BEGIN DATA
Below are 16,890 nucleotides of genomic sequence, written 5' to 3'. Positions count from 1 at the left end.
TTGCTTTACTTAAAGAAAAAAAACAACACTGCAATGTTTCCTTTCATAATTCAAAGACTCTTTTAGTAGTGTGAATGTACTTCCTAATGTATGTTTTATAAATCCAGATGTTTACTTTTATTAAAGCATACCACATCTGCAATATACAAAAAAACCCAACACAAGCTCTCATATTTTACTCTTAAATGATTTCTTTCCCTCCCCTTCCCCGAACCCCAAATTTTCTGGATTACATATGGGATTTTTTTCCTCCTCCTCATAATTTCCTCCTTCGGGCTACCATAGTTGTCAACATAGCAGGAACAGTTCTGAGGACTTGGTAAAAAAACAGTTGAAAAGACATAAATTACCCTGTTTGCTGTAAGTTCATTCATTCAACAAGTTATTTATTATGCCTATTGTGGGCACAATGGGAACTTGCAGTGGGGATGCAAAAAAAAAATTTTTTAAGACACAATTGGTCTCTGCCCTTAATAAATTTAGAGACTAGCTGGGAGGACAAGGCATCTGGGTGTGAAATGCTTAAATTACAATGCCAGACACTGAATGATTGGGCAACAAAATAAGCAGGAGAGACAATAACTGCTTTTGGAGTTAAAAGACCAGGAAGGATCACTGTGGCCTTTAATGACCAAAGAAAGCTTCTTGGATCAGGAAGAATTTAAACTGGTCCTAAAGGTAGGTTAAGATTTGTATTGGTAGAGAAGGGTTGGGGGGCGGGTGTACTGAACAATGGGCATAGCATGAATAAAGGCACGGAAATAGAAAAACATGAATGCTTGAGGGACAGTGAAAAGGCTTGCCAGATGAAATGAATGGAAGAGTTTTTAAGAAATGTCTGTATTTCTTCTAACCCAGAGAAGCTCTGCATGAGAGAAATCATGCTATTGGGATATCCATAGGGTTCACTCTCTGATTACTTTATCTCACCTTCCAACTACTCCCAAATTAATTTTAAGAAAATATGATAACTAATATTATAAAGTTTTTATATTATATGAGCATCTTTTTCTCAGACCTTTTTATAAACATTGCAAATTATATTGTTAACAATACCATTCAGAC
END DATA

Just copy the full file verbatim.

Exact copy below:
Below are 16,890 nucleotides of genomic sequence, written 5' to 3'. Positions count from 1 at the left end.
TTGCTTTACTTAAAGAAAAAAAACAACACTGCAATGTTTCCTTTCATAATTCAAAGACTCTTTTAGTAGTGTGAATGTACTTCCTAATGTATGTTTTATAAATCCAGATGTTTACTTTTATTAAAGCATACCACATCTGCAATATACAAAAAAACCCAACACAAGCTCTCATATTTTACTCTTAAATGATTTCTTTCCCTCCCCTTCCCCGAACCCCAAATTTTCTGGATTACATATGGGATTTTTTTCCTCCTCCTCATAATTTCCTCCTTCGGGCTACCATAGTTGTCAACATAGCAGGAACAGTTCTGAGGACTTGGTAAAAAAACAGTTGAAAAGACATAAATTACCCTGTTTGCTGTAAGTTCATTCATTCAACAAGTTATTTATTATGCCTATTGTGGGCACAATGGGAACTTGCAGTGGGGATGCAAAAAAAAAATTTTTTAAGACACAATTGGTCTCTGCCCTTAATAAATTTAGAGACTAGCTGGGAGGACAAGGCATCTGGGTGTGAAATGCTTAAATTACAATGCCAGACACTGAATGATTGGGCAACAAAATAAGCAGGAGAGACAATAACTGCTTTTGGAGTTAAAAGACCAGGAAGGATCACTGTGGCCTTTAATGACCAAAGAAAGCTTCTTGGATCAGGAAGAATTTAAACTGGTCCTAAAGGTAGGTTAAGATTTGTATTGGTAGAGAAGGGTTGGGGGGCGGGTGTACTGAACAATGGGCATAGCATGAATAAAGGCACGGAAATAGAAAAACATGAATGCTTGAGGGACAGTGAAAAGGCTTGCCAGATGAAATGAATGGAAGAGTTTTTAAGAAATGTCTGTATTTCTTCTAACCCAGAGAAGCTCTGCATGAGAGAAATCATGCTATTGGGATATCCATAGGGTTCACTCTCTGATTACTTTATCTCACCTTCCAACTACTCCCAAATTAATTTTAAGAAAATATGATAACTAATATTATAAAGTTTTTATATTATATGAGCATCTTTTTCTCAGACCTTTTTATAAACATTGCAAATTATATTGTTAACAATACCATTCAGAC